16 According to Fenton, Atterbury, speaking of Pope, said there was mens curva in corpore curvo-a crooked mind in a crooked body; and another contemporary, Dr. Herring, spoke of the general belief in Atterbury's insincerity. See Hughes's Letters by Duncombe, vol. ii. pp. 39 and 105.


Thus Englished (says Mr. Bowles) by himself:

-Thus on the banks of Seine,

Far from my native home, I pass my hours,
Broken with years and pain; yet my firm heart
Regards my friends and country e'en in death."

Also in couplets:

"Thus where the Seine through realms of slavery strays,

With sportive verse I wing my tedious days,

Far from Britannia's happy climate torn,

Bow'd down with age, and with diseases worn;

Yet e'en in death I act a steady part,

And still my friends and country share my heart."

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These lines, Mr. Bowles says, are "worthy his friend Pope." Is it clearly ascertained that they are Atterbury's ? Both translations appear in Pope's organ, the Grub-street Journal (June 22, 1732), where they are given as one literal in blank verse, and the other paraphrastical in rhyme, communicated to our society by one of our ingenious correspondents." Atterbury died in France on the 15th of February, 1732, but his remains were brought to England, and permitted to be privately interred in Westminster Abbey.




THE great popularity of Pope's name, and the reliance placed on his taste and judgment, as well as his genius, led to various suggestions from friends and publishers with respect to future literary works. Pope loved money, but it was to spend, not to hoard it. His garden and grounds called occasionally for a new poem, as Abbotsford called for a new historical romance, and booksellers and readers were alike willing in both cases to gratify the demand. Tonson was ready to contract for an annotated edition of Shakspeare, and Lintot was eager for a translation of the Odyssey, to complete the English Homer. Both proposals were ultimately accepted; but Pope first discharged a pious duty to the memory of a friend, by editing a selection of the works of Parnell, which was published early in 1722, and was inscribed to the Earl of Oxford in a poetical epistle remarkable for lofty panegyric and elevation of sentiment, and for the harmony and sweetness of its numbers. No short poem in our language has more of dignity and impressiveness combined with musical and faultless versification. In January, 1723, Pope engaged to translate the Odyssey in three years. The work was to be in five volumes, at a guinea each, and resolving to make the labour as light as possible, he called in literary assistants. One half he reserved for himself, anc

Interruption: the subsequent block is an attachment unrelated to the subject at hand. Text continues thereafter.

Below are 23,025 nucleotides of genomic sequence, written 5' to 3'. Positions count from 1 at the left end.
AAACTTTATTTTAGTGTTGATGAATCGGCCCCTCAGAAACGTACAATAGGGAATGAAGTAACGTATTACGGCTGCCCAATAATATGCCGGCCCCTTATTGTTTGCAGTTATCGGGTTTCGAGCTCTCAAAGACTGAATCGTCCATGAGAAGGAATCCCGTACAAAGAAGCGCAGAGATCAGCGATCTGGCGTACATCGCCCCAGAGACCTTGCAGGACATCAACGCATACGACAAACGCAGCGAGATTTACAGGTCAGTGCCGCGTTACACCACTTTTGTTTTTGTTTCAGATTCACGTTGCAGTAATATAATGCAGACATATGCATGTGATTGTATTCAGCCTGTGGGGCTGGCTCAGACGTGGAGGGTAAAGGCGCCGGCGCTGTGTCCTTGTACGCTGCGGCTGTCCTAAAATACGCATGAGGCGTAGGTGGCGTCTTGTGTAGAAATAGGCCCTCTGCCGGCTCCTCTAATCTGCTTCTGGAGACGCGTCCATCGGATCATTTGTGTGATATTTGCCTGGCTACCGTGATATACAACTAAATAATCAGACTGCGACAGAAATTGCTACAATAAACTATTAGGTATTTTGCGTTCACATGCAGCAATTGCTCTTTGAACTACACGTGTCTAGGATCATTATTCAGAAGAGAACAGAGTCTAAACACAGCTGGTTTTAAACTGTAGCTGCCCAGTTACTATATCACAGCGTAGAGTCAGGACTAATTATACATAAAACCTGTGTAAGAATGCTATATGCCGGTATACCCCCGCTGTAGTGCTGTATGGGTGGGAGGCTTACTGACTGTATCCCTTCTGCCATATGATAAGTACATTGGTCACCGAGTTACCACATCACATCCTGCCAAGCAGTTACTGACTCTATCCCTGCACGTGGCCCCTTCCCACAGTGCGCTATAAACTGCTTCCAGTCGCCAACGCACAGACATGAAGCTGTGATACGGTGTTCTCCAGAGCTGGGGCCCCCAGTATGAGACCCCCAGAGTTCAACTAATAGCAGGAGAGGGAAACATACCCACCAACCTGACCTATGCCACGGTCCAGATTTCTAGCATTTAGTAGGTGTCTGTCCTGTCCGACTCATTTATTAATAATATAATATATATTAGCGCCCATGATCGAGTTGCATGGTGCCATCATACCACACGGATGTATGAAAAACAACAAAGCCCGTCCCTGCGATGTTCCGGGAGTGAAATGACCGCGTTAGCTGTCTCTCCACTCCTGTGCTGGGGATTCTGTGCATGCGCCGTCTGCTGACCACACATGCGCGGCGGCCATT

the other half, or twelve books, was given to Fenton and Broome, both competent scholars, and Fenton at least a more than mediocre poet. The Shakspeare he had begun before this, for in November, 1722, he mentions his work as then one quarter printed, though it did not appear till 1725. He proposed to collate the early copies, to insert the various readings in the margin, and to place the suspected or interpolated passages at the bottom of the page. To gratify the lazy or obtuse readers of Shakspeare, he was to distinguish the "shining passages" by marking them with stars or inverted commas an expedient not unlike Lady Mary's plan of writing on the margin of her husband, Mr. Wortley's, parlia mentary speeches the places where he was to pause, look round, and challenge a cheer from the assembled Commons! Neither attempt was very successful. But Pope set resolutely to work, and what between his two engagements, he had full employment for at least two years.

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An episode of a tender nature was interposed amidst the labours of annotation and translation. In the autumn of 1722, Pope commenced a correspondence with a young lady whose name has not hitherto transpired. A series of twelve letters, written in the poet's most complimentary and admiring strain, was published by Dodsley in 1769,1 printed from the originals. The lady to whom they were addressed appeared to reside in Hertfordshire; she occasionally wrote verses, and was intimate with Mrs. Howard. She sat for her portrait as one of Jervas's shepherdesses or Kneller's beauties; and Pope (who had, he said, been "so mad with the idea of her as to steal the picture and pass whole days in sitting before it!") was ready with a poetical offering:

"Though sprightly SAPPHO force our love and praise,
A softer wonder my pleas'd soul surveys,

The mild ERINNA blushing in her bays!

So while the sun's broad beam yet strikes the sight,
All mild appears the moon's more sober light;

Serene in virgin majesty she shines,

And, unobserv'd, the glaring sun declines."

1 Letters of the Late Alexander Pope, Esq., to a Lady. Never before published. Ruffhead's Life of Pope had been published shortly before (April, 1769), and probably suggested to Dodsley the publication of these letters.